Even more recently, reports of Bitmain's dishonest business tactics have been popping up in the headlines. The company is now being accused of lying about the involvement of different companies who were reported as investors in Bitmain's pre-IPO funding round. Notable firms, however, are now publicly denying their involvement with Bitmain, further fueling the speculation among members of the crypto-community who continue to doubt Bitmain's ethics.

Interviewing Bitfarms, TMGcore, and Bitmain

Bitmain's stronghold on the mining-industry is clearly a cause for concern on many fronts, potentially compromising the security of the Bitcoin network, and threatening the chance for an evenly distributed mining ecosystem. To help us better understand the issues facing the Bitcoin mining industry and the concerns surrounding Bitmain's continued growth, Bitrates followed up with American and Canadian industry leaders who offered insight into the situation in North America, as well as a glimpse at their own contributions to the Bitcoin ecosystem.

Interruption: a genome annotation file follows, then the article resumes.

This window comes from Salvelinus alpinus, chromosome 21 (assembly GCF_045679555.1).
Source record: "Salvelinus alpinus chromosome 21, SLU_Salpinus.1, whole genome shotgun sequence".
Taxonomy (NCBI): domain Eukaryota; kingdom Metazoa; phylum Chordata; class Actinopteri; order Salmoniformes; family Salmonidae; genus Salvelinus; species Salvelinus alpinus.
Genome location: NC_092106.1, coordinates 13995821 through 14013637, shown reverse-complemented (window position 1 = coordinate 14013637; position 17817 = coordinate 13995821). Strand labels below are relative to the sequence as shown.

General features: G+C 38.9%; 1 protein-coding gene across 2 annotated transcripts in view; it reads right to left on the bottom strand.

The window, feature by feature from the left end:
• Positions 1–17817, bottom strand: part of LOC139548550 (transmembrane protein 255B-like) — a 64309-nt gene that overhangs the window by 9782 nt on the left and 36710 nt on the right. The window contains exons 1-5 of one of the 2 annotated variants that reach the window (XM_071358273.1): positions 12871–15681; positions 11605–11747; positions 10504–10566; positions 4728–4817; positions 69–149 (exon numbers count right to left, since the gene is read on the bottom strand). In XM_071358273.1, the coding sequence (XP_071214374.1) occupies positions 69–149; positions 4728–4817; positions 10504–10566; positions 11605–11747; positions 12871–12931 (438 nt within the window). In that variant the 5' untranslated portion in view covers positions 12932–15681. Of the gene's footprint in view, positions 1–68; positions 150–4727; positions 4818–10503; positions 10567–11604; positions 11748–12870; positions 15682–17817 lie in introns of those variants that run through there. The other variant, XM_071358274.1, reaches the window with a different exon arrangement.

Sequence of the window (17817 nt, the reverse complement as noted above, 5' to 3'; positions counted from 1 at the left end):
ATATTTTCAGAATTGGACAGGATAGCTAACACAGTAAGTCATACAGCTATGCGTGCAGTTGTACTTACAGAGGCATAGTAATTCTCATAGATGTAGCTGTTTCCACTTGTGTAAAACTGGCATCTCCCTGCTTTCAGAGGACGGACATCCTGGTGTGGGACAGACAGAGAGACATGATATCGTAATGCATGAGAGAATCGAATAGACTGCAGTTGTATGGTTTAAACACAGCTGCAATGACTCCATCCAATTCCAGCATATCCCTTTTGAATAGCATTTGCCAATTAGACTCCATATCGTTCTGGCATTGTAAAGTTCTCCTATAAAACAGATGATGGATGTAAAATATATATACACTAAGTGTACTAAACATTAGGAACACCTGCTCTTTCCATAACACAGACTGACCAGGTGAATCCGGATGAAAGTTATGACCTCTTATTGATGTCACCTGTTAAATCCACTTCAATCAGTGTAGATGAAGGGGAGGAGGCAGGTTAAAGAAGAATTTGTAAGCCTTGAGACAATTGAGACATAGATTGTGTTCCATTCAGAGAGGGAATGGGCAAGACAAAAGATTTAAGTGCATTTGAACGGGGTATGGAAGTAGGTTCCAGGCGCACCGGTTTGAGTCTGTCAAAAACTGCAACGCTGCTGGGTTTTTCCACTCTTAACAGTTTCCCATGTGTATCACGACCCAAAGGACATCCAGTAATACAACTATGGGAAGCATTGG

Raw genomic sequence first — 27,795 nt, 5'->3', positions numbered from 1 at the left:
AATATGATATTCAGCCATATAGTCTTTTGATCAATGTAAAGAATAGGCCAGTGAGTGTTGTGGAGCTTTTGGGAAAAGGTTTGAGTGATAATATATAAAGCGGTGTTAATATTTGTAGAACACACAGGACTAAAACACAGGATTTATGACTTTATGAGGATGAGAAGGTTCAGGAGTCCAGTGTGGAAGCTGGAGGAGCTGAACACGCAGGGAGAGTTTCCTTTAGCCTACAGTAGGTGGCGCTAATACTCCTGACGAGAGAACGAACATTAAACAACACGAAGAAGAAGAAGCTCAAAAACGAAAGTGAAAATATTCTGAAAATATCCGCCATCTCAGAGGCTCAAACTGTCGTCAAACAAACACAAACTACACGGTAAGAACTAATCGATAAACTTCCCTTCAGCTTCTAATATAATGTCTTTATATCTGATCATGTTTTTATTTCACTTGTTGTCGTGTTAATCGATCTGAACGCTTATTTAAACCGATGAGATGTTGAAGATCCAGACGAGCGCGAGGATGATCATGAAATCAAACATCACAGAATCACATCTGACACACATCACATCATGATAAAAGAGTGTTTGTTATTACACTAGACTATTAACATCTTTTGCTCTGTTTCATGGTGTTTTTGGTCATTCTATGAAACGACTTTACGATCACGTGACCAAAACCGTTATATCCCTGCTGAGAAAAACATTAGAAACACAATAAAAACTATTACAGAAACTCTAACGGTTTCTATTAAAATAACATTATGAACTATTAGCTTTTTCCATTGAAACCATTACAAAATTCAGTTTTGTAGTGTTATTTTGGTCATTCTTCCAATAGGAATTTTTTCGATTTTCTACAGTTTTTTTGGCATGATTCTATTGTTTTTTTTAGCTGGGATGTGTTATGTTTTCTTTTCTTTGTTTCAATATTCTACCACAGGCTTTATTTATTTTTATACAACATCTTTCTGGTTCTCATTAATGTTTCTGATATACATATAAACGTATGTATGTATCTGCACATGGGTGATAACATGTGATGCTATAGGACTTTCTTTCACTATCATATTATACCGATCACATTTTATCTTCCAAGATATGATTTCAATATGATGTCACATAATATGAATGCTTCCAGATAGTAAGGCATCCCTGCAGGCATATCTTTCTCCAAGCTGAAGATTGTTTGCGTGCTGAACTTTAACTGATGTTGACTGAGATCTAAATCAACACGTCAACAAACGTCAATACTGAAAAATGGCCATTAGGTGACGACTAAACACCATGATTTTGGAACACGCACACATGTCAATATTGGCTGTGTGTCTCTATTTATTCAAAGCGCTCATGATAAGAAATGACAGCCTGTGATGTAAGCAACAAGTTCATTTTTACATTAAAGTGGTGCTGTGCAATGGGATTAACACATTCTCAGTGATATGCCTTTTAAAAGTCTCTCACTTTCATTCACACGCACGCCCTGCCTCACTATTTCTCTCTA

In Part 2 of our series, representatives from TMGcore, a Texas-based mining operation with an exciting and innovative development team, and Bitfarms, a Quebec-based mining operation with a healthy amount of support from their local market, have agreed to answer some of the most burning questions about the Bitcoin mining ecosystem, centralization and government regulation. 

Disclaimer: information contained herein is provided without considering your personal circumstances, therefore should not be construed as financial advice, investment recommendation or an offer of, or solicitation for, any transactions in cryptocurrencies.